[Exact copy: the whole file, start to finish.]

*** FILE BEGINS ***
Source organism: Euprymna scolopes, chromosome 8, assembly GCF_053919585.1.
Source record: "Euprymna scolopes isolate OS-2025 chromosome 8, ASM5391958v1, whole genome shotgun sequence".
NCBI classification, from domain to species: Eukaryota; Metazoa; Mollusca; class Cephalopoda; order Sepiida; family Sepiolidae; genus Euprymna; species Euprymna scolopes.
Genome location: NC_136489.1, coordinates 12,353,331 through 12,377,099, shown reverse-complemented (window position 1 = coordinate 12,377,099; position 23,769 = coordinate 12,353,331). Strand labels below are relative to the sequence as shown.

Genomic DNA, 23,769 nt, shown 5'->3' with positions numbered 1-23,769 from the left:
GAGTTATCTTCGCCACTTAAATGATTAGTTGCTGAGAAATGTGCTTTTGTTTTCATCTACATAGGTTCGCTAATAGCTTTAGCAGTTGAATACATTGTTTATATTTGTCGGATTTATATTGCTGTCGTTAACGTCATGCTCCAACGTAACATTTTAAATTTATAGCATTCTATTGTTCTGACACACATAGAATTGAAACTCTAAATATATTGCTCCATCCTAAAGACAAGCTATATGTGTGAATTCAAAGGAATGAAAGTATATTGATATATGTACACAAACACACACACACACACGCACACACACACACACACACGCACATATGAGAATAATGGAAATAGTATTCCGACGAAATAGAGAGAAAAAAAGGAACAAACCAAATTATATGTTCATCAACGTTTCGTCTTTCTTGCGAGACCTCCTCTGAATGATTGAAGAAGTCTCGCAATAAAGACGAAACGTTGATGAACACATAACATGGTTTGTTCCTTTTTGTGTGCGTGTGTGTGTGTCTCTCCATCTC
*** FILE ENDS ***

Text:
Source organism: Euprymna scolopes, chromosome 8, assembly GCF_053919585.1.
Source record: "Euprymna scolopes isolate OS-2025 chromosome 8, ASM5391958v1, whole genome shotgun sequence".
NCBI classification, from domain to species: Eukaryota; Metazoa; Mollusca; class Cephalopoda; order Sepiida; family Sepiolidae; genus Euprymna; species Euprymna scolopes.
Genome location: NC_136489.1, coordinates 12,353,331 through 12,377,099, shown reverse-complemented (window position 1 = coordinate 12,377,099; position 23,769 = coordinate 12,353,331). Strand labels below are relative to the sequence as shown.

Genomic DNA, 23,769 nt, shown 5'->3' with positions numbered 1-23,769 from the left:
GAGTTATCTTCGCCACTTAAATGATTAGTTGCTGAGAAATGTGCTTTTGTTTTCATCTACATAGGTTCGCTAATAGCTTTAGCAGTTGAATACATTGTTTATATTTGTCGGATTTATATTGCTGTCGTTAACGTCATGCTCCAACGTAACATTTTAAATTTATAGCATTCTATTGTTCTGACACACATAGAATTGAAACTCTAAATATATTGCTCCATCCTAAAGACAAGCTATATGTGTGAATTCAAAGGAATGAAAGTATATTGATATATGTACACAAACACACACACACACACGCACACACACACACACACACGCACATATGAGAATAATGGAAATAGTATTCCGACGAAATAGAGAGAAAAAAAGGAACAAACCAAATTATATGTTCATCAACGTTTCGTCTTTCTTGCGAGACCTCCTCTGAATGATTGAAGAAGTCTCGCAATAAAGACGAAACGTTGATGAACACATAACATGGTTTGTTCCTTTTTGTGTGCGTGTGTGTGTGTCTCTCCATCTC